Sep 20, 2004

Nice WSJ article about the new Creative Commons CD. Le Tigre is on the disc – lyrics from Kathleen Hanna’s earlier band seem appropriate:

It doesn’t matter who’s in contol now
It doesn’t matter cuz this is new radio

Sep 17, 2004

Good info from Ernest, the EFF, and Public Knowledge on a letter to Congress about the INDUCE act.

Excerpt from the letter:

The Copyright Office’s new draft fails to codify the Supreme Court’s Betamax decision, which, despite having fostered twenty years of explosive growth in technology, is now under unrelenting attack. Moreover, the Betamax doctrine will provide no defense against the Copyright Office’s proposed new form of liability. Nor would it be availing to present any defense based on lack of knowledge, intent, or affiliation with any infringer. Thus, legitimate enterprises may have no effective means of preventing the substantial litigation cost of virtually every infringement case going to trial.

Sep 16, 2004

The Register:

Many independent labels are rumoured to be terrified by the proposal, our sources suggest, which could grant Microsoft the mandate on CD copy protection and, if it is accepted by the industry, potentially increase the costs of CD production.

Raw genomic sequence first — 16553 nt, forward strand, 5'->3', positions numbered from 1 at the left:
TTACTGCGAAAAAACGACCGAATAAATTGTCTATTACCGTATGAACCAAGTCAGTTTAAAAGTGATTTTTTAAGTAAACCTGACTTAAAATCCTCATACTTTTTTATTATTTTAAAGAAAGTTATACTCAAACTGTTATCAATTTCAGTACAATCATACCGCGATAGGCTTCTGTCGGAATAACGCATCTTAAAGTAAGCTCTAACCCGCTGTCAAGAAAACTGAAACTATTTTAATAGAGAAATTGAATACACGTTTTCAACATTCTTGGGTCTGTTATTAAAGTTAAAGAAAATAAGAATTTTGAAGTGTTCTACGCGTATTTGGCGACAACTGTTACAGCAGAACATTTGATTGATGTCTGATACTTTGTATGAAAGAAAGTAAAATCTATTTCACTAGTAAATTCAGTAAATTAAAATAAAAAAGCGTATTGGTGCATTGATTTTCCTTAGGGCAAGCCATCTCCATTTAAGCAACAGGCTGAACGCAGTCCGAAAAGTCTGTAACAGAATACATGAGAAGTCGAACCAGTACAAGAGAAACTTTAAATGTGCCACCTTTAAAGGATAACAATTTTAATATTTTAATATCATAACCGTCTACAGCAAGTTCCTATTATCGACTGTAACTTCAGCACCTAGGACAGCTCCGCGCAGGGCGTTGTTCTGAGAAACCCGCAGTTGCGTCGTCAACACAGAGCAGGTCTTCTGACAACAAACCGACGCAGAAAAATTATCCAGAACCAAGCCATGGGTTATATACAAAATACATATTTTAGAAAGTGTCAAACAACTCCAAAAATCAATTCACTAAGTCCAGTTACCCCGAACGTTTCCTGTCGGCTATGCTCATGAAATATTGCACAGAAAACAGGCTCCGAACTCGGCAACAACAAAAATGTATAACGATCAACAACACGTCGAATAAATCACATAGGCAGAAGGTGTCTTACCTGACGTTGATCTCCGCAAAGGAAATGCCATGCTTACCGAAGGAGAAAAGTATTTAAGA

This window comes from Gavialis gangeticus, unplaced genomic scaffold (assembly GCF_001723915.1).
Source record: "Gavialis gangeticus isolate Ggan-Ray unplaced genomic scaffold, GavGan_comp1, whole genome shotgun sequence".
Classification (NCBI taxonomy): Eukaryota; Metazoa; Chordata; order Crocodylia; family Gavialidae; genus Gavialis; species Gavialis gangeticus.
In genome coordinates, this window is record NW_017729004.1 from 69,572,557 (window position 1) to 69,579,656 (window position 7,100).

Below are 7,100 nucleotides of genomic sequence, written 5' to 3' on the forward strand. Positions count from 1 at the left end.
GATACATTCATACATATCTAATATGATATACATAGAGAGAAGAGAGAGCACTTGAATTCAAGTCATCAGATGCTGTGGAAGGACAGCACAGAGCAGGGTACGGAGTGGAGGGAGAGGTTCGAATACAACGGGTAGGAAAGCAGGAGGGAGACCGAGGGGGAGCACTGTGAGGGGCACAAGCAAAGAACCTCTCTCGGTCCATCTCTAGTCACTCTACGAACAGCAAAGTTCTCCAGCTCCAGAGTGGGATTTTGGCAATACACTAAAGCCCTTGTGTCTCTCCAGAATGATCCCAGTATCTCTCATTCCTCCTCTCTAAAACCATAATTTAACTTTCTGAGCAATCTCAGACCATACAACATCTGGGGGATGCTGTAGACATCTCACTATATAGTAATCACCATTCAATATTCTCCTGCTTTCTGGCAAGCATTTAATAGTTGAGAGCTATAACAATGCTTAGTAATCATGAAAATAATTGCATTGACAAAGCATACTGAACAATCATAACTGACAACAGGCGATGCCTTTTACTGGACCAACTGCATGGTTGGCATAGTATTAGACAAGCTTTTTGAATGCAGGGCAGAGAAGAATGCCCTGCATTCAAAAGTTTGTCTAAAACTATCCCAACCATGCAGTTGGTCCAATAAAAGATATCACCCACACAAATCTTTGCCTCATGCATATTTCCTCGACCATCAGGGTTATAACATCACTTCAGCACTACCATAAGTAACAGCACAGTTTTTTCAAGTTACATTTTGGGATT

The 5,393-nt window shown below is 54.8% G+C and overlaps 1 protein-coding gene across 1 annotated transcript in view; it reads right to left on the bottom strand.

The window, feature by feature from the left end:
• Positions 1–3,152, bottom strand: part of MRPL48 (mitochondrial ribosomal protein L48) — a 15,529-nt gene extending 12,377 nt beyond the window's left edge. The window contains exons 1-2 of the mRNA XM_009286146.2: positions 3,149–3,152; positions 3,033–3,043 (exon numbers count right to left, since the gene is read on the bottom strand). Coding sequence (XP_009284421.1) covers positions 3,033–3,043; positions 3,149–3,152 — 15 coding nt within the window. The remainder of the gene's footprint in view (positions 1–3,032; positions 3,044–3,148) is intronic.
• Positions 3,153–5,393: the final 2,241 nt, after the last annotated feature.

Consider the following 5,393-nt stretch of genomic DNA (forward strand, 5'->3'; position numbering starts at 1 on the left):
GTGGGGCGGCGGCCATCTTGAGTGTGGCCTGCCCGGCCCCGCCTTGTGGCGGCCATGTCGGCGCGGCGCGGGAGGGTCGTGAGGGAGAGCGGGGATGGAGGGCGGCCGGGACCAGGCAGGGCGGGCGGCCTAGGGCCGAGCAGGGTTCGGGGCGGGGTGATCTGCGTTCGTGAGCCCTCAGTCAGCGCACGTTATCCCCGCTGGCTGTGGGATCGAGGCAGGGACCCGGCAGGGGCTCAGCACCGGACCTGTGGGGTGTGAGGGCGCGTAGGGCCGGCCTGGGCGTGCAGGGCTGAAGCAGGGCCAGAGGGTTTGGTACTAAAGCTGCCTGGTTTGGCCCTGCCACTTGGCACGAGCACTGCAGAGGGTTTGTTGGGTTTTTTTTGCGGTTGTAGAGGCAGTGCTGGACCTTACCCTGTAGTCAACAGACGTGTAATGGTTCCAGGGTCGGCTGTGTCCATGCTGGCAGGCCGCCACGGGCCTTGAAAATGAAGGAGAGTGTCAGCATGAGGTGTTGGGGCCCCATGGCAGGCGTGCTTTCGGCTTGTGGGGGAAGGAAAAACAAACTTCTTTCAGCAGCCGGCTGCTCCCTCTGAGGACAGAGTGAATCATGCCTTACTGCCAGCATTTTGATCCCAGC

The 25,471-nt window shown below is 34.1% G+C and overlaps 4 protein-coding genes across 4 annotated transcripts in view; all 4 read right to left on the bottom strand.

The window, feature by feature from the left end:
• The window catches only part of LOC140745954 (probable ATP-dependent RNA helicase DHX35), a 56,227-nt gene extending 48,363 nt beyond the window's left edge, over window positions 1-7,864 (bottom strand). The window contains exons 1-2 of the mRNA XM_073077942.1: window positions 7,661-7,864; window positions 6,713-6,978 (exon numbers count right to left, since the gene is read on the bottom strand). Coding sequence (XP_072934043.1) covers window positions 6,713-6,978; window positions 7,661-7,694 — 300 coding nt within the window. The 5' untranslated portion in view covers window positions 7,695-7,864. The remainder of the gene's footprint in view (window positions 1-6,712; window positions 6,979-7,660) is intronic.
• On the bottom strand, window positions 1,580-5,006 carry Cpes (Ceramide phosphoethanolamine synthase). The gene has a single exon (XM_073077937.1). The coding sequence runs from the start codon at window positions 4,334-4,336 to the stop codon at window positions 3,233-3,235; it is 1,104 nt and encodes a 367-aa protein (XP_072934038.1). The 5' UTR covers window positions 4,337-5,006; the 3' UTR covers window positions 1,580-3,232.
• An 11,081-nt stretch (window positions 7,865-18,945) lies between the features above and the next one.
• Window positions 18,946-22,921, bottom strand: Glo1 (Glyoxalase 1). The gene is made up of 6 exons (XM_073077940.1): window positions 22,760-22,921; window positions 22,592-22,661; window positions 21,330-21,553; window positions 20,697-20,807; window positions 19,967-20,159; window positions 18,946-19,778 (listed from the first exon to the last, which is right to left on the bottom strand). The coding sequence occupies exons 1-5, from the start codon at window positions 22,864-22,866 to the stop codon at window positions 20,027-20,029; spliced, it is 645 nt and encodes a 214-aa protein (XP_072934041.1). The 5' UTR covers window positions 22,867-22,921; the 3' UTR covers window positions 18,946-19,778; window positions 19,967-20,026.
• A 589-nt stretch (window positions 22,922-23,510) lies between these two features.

Sep 16, 2004

Felten discusses markets and market failures in the context of DRM and the DMCA:

I’m happy to agree with Cox that the market, left to itself, would find a reasonable balance between the desires of media publishers and consumers. But the market hasn’t been left to itself. Congress passed the DMCA, which bans some products that let consumers exercise their rights to make noninfringing use (including fair use) of works.

The comments on Felten’s post are also interesting:

To have a market failure, you have to propose a situation where every one of those groups would be happier than under market conditions, but we can’t get there using just market mechanisms. It’s not enough to want to redistribute wealth from some groups to others, just because you like them better. That’s not market failure, that’s communism.

Sep 14, 2004

Copyright reform is not Marxist:

I suggest that copyright and patent reform - where commentators have actually been accused of Marxism - is not where the Marxist revolution is taking place. Instead I locate that revolution elsewhere, most notably in the rise of open source production and dissemination of cultural content.

Sep 14, 2004

Lessig:

Word now is that Bruce Lehman, former Assistant Secretary of Commerce, and Commissioner of Patents, is spreading the word that he is running IP policy on the Kerry campaign. In the scheme of extremists, few are more extreme.

Sep 13, 2004

Wired:

But while the copyright office – which released its recommendations publicly on Friday – clearly made a good-faith effort to address the concerns of the music and movie industries, technology companies and consumers, critics said the bill would take copyright law in a dangerous direction.

Sep 13, 2004

More DRM:

NDS, STMicroelectronics and Thomson said on Friday they will develop new encryption technology to foil video piracy, a $3.5 billion problem for broadcasters and movie studios.